Wednesday, 25 May 2016

Top 5 Wednesday: Intimidating Reads

Hello lovelies,

It's that time of the week! It's Top 5 Wednesday time, as created by the awesome GingerReadsLainey and now moderated by the lovely ThoughtsonTomes over on Goodreads!

This weeks topic is...Characters You Defend!

I know what you're thinking my friends, that is not the title up there! However, I really am not the kind of reader who finds myself "defending" particular characters, Maybe a book overall, and I can maybe think of maybe one or two characters other people don't like that I do, but I actually generally don't like characters that everyone else loves!

Plus within my family and friend group I'm the only big reader, so I really don't discuss books in that way at all, I generally go as far as recommending books. Even when I'm working in the library I don't really have the opportunity to get that in depth.

Just an FYI the ONLY person who jumps to mind is Harry Potter, I didn't realise just how many people really didn't like Harry until I joined twitter and I adore him, and I do find myself defending him on twitter etc (though never directly to someone, more in general!)

So after THAT very long detour, the topic I choose for this week IS...Intimidating Reads from April 2016. I had originally planned to start with this one so it works out just lovely!

So my choices for intimidating reads are...

1. Frankenstein//Mary Shelley

I really want to love this, because Mary Shelley is an incredibly important female writer, I'd also like to read more classics, but honestly, I'm not the type of person to read classics just so I can feel superior, I'd rather just read things I love. 
I have tried to read this once, but I was overwhelmed by the language. I am even more intimidated by the fact that people say that this is one of the easier classics to read because of the language so it makes me feel like I'm not smart enough to read it!
The other thing is that I'm a speed reader, and anything that forces me to have to slow down (and re-read sentences or whole paragraphs to "get" them) really frustrates me, I think it's one of the reasons I also struggle with epic fantasy. I don't like to have to "learn" as I read. 
I do hope to try this again someday though as I have a really beautiful clothbound edition!

2. The Name of the Wind (The Kingkiller Chronicles #1)//Patrick Rothfuss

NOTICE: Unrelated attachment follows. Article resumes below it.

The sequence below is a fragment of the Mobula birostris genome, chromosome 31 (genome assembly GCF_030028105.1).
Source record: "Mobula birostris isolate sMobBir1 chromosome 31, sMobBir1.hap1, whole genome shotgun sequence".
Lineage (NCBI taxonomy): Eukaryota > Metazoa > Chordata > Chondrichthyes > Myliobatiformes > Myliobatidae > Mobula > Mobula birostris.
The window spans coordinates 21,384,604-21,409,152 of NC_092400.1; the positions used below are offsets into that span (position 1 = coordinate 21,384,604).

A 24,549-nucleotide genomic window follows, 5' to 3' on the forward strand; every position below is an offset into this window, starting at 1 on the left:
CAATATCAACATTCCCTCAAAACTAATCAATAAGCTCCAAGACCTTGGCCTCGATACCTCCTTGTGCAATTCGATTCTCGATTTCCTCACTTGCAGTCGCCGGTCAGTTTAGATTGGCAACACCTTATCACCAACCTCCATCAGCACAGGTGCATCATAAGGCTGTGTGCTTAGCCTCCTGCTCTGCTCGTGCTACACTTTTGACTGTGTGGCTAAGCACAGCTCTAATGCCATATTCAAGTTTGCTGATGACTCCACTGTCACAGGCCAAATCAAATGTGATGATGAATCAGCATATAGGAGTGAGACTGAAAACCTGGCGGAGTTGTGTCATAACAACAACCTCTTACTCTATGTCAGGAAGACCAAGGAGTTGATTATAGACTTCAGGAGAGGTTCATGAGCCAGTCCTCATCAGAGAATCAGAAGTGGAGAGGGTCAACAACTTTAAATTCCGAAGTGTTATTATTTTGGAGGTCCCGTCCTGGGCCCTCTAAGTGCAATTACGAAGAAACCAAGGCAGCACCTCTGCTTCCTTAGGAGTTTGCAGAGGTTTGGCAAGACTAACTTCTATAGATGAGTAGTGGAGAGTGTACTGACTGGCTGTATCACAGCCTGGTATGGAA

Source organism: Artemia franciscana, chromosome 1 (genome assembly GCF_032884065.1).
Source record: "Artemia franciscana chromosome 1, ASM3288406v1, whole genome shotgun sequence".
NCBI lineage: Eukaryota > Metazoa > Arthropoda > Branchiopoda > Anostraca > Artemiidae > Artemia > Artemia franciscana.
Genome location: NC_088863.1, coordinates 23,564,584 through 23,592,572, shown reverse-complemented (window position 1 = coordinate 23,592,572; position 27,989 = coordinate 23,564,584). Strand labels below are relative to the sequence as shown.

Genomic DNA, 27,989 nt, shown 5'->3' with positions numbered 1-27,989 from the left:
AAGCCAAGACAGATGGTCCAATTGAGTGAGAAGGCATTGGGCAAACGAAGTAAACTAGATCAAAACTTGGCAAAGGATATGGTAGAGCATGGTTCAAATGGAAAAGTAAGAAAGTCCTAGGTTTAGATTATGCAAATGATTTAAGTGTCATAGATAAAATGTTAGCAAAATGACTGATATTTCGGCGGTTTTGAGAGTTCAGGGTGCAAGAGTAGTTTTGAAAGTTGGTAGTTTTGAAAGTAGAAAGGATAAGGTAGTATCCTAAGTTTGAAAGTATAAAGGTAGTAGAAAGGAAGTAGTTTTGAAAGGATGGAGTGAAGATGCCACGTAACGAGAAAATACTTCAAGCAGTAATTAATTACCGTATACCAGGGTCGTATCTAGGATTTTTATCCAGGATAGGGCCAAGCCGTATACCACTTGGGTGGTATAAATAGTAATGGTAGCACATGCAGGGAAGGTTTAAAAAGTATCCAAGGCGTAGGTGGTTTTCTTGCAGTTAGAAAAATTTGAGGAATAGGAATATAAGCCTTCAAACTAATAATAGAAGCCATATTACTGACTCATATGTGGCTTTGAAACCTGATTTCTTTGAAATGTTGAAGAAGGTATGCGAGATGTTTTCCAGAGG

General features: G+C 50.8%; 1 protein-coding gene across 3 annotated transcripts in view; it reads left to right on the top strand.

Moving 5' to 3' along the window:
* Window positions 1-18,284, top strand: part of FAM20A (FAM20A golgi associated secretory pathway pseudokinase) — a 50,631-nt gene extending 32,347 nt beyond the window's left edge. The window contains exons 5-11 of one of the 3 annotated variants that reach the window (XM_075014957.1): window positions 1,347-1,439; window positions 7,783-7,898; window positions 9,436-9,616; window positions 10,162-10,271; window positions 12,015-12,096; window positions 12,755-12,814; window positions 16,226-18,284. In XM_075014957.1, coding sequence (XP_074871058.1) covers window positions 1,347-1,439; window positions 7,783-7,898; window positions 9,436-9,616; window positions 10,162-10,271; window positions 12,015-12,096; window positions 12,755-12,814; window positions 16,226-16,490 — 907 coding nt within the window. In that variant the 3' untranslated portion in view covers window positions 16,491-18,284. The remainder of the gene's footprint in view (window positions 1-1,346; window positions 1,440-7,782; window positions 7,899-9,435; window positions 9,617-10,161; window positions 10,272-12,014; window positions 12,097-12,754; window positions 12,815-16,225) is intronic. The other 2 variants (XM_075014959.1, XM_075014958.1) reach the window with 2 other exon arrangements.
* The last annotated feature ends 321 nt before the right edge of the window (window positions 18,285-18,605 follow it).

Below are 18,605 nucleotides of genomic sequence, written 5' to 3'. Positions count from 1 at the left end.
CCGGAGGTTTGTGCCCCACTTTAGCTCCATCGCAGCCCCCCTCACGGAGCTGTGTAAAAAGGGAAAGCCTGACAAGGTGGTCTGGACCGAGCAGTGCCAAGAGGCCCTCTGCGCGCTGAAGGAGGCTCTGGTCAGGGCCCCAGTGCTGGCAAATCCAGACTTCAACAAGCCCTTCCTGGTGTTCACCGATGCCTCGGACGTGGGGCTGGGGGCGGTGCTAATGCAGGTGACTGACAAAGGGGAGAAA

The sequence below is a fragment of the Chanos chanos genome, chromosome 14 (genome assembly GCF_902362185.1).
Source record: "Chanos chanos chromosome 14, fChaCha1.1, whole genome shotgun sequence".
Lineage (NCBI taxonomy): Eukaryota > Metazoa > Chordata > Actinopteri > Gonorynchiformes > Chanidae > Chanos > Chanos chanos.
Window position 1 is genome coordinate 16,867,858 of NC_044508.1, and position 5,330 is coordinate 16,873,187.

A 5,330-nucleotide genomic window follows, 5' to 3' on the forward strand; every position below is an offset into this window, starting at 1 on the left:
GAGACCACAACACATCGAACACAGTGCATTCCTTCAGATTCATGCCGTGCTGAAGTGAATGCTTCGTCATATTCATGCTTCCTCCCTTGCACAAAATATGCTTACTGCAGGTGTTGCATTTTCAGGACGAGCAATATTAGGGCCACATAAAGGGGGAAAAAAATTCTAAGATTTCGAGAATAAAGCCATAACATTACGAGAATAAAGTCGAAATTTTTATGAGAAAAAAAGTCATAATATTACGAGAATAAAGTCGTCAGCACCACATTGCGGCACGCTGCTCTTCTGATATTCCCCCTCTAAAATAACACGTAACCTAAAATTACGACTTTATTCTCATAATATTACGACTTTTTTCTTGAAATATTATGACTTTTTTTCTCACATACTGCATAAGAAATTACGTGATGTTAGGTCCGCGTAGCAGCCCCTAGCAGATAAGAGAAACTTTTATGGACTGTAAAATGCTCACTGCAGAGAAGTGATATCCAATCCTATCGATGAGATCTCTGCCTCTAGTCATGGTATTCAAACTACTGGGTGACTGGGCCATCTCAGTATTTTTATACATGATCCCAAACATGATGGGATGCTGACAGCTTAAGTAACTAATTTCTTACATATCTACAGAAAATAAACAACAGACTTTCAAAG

First off, the sheer size of this is intimidating! However, I am more intimated by this because I have a fear I won't like when I feel I "should". 
Also, this is a trilogy with a sequel, but not an ending, so if I read it and I love it and run out and buy the sequel (like I tend to do when I love something!) there's no ending!

3. To Kill a Mockingbird//Harper Lee

Another classic that I own a beautiful clothbound edition of. My husband actually surprised me with it at Christmas and I was stunned as it wasn't one on my wishlist!
This doesn't intimate me because of the classics thing, I'm totally a-ok with modern classics, HOWEVER, the sheer importance of this book makes me feel a need to love it and understand it and I just worry I can't do either!

4. You//Caroline Kepnes

This is actually a bit of a different one that I had second thoughts about including here. 
This book intimidates me because of the plot and narrative style. For those who aren't already aware this novel is a second person style narrative of a man who is stalking a woman. 
This intimidates me because I have experience of being stalked. I have never been triggered by a book before, and I have read books that involve stalking, however the second person narrative adds a completely different dimension i.e. "you are a whore", "why won't you talk to me", "you deserve X, Y, Z" etc (which I'm pretty sure will be included in this book) are things that have been written to me in the exact same capacity. 
You might wonder why I want to read it at all, and honestly it's for research purposes. I'd like to know if this does trigger me, and also write a review on this book from this point of view, especially since I believe that this may romanticize the stalker.

5. Americanah//Chimamanda Ngozi Adichie

Another really important, well loved book that I just want to love. 
I also really worry that I just won't understand what's going on, and why it's so important. 
I also have a feeling that this also has some triggering content which as I've explained I can read, but I prefer not to, especially if it's particularly graphic.

So there we go, that's my five most intimidating reads. As a side note, I found it really interesting when I was watching videos and reading blogs on this topic how many lists just contained really large books, it seems I'm very much intimidated in a different way!
    If you have read any of these, please let me know which one you think I should read first!

    I'd love to know what your Top 5 Intimidating Reads choices are, so leave your answers below, or if you've done this topic or indeed the 'characters you defend' topic, link me up below!


    1. ooh good finds! Im always looking of new ones to add to my list. Im reading the girl on the train at the moment and it's as good as everyone says it is. "You" sounds chilling and think that will have to be next! thanks for this! and thank you following my blog too, Im following you right back! x

      1. Aw you're so welcome! I loved The Girl on the Train! x

    2. I love To Kill a Mockingbird! I feel like it's really accessible since it's from a child's point of view. Or you could just watch the parody How to Kill a Mockingbird (, which is hilarious and has pirates riding on flaming sharks. :) It deviates pretty quickly, obviously.

      1. Ok I absolutely HAVE to watch that now! haha x